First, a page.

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Yes, though if I remember correctly, browsers don't render with less then x bytes sent. So that might prove to be a problem. Nonetheless, noted. Will try that too. –  Second Rikudo Aug 13 '11 at 20:22
You're correct, IE might buffer if it's less than 256 bytes. Just add an echo str_repeat(" ",256); –  Michael Petrov Aug 13 '11 at 20:43
It's more then that. Chrome does it as well. And I'm not sure how much it takes. Nonetheless, when I'll be next to a computer, I'll test it. –  Second Rikudo Aug 13 '11 at 20:45

It's an old question but I had a similar need. I wanted to run a script with the php system() cmd and show the output.

I've done it without polling.

For Second Rikudoit case should be somthing like this:


        xhr: function() {
            var xhr = new window.XMLHttpRequest();
            xhr.addEventListener("progress", function(evt) {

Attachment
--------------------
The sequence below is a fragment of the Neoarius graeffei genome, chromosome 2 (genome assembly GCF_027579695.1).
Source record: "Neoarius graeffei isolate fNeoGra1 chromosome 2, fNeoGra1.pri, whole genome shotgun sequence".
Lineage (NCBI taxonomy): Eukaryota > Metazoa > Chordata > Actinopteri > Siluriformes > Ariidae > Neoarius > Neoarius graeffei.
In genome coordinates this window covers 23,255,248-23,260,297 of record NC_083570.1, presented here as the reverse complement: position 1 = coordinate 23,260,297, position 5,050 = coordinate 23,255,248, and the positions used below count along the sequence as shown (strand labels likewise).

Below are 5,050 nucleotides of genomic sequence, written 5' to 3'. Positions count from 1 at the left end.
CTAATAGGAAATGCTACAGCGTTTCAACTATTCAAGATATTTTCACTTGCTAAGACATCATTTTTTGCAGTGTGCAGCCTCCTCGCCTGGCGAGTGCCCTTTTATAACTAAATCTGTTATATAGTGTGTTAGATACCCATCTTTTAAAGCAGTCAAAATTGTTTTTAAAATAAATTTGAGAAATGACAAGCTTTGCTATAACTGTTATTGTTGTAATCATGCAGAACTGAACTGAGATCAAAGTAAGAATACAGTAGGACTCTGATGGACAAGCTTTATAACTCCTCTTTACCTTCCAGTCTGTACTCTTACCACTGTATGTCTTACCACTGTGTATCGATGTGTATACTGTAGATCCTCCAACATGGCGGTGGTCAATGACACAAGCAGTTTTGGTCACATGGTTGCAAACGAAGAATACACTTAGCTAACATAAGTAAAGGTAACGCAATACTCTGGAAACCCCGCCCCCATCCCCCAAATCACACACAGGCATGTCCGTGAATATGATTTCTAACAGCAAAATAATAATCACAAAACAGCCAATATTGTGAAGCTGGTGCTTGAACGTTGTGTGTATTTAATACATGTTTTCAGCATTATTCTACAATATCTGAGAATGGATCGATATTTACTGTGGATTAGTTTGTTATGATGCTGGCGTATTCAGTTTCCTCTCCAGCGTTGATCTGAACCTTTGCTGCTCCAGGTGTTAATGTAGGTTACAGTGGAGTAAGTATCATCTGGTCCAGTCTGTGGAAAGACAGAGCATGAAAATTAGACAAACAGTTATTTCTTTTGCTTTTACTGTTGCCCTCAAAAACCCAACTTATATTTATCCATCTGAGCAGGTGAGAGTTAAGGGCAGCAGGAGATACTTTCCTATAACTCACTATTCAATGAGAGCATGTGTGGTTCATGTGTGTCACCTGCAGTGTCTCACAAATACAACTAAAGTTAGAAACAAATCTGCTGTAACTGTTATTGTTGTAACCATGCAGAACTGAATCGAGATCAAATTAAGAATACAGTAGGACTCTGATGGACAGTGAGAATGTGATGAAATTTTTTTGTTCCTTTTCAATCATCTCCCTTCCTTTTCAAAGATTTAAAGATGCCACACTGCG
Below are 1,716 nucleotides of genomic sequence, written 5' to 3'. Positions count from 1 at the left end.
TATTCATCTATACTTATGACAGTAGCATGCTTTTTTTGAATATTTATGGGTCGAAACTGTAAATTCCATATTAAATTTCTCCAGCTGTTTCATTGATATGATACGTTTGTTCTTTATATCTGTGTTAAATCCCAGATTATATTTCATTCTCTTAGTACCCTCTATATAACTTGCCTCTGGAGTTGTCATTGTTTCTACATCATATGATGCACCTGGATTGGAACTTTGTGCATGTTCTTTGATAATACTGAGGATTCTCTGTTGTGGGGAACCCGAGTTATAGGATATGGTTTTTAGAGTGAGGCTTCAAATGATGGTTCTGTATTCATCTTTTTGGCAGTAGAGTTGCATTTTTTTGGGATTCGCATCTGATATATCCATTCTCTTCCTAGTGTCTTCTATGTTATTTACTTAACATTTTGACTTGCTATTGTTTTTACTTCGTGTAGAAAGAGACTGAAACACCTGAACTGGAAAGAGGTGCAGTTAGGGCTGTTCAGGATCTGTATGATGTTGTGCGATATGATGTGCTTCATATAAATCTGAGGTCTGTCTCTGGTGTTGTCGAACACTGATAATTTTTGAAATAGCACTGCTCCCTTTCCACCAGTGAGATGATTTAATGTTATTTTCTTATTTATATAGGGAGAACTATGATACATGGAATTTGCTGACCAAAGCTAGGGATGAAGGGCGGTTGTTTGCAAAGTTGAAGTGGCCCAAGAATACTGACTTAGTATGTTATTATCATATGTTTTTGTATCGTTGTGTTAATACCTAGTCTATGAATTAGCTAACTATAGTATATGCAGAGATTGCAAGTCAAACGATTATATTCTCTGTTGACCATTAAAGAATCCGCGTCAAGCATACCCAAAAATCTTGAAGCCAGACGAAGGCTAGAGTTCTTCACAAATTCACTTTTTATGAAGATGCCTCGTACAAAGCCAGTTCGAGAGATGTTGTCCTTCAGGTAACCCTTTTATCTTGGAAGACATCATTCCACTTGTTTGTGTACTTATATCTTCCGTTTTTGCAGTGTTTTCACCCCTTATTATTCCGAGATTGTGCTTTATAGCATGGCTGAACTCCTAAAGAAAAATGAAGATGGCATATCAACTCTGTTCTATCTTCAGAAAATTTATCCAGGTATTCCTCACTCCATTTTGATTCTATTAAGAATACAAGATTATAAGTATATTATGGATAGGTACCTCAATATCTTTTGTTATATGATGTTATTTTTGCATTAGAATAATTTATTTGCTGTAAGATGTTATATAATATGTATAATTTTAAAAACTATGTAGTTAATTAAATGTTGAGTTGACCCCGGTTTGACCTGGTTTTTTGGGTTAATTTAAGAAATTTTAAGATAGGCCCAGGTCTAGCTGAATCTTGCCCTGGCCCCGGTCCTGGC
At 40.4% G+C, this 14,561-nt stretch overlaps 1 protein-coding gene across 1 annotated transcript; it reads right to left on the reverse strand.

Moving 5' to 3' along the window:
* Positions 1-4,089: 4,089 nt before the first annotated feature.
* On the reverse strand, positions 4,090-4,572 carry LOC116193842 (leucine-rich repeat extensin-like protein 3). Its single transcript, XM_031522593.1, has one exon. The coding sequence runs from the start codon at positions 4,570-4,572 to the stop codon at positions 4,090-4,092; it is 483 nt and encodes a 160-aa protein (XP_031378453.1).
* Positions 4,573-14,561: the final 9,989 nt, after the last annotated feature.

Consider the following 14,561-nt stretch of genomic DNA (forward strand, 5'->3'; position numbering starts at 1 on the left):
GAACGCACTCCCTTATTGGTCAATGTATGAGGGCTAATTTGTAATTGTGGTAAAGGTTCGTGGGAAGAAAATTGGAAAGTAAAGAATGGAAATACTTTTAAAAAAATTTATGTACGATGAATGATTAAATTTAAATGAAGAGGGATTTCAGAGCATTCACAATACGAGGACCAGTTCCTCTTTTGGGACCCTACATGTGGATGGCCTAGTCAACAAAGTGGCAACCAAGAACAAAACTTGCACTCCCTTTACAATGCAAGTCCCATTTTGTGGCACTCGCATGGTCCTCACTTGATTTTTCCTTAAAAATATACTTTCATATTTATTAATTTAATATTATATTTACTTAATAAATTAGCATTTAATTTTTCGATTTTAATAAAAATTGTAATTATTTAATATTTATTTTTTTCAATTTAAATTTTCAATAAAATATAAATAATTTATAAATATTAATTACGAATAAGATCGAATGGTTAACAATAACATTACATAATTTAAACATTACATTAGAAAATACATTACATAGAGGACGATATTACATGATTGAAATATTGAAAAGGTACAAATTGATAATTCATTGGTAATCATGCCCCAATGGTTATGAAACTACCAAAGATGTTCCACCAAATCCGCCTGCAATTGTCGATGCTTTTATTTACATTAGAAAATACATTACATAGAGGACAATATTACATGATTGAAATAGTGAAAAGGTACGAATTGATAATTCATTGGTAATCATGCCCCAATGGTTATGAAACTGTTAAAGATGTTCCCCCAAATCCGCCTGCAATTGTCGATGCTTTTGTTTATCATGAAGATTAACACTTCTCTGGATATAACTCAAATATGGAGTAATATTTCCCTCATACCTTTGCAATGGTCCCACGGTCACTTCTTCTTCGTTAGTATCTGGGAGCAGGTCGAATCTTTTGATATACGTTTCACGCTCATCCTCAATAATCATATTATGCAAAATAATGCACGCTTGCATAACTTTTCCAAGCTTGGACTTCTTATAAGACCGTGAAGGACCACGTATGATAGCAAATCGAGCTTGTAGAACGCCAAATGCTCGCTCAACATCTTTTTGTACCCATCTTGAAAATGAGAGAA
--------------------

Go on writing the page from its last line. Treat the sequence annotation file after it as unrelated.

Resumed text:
var lines = evt.currentTarget.response.split("\n");
                var progress = lines[lines.length-1];
                var progress = 0;
            $('#progress').text( progress );
            }, false);
           return xhr;
        type: 'POST',
        url: "getProgress.php",
        error: function (xhr, ajaxOptions, thrownError) {



header('Content-Type: application/octet-stream');
header('Cache-Control: no-cache'); // recommended to prevent caching of event data.

// Turn off output buffering
ini_set('output_buffering', 'off');
// Turn off PHP output compression
ini_set('zlib.output_compression', false);
// Implicitly flush the buffer(s)
ini_set('implicit_flush', true);
// Clear, and turn off output buffering
while (ob_get_level() > 0) {
    // Get the curent level
    $level = ob_get_level();
    // End the buffering
    // If the current level has not changed, abort
    if (ob_get_level() == $level) break;

while($progress < 100) {
    // STUFF TO DO...
    echo '\n' . $progress;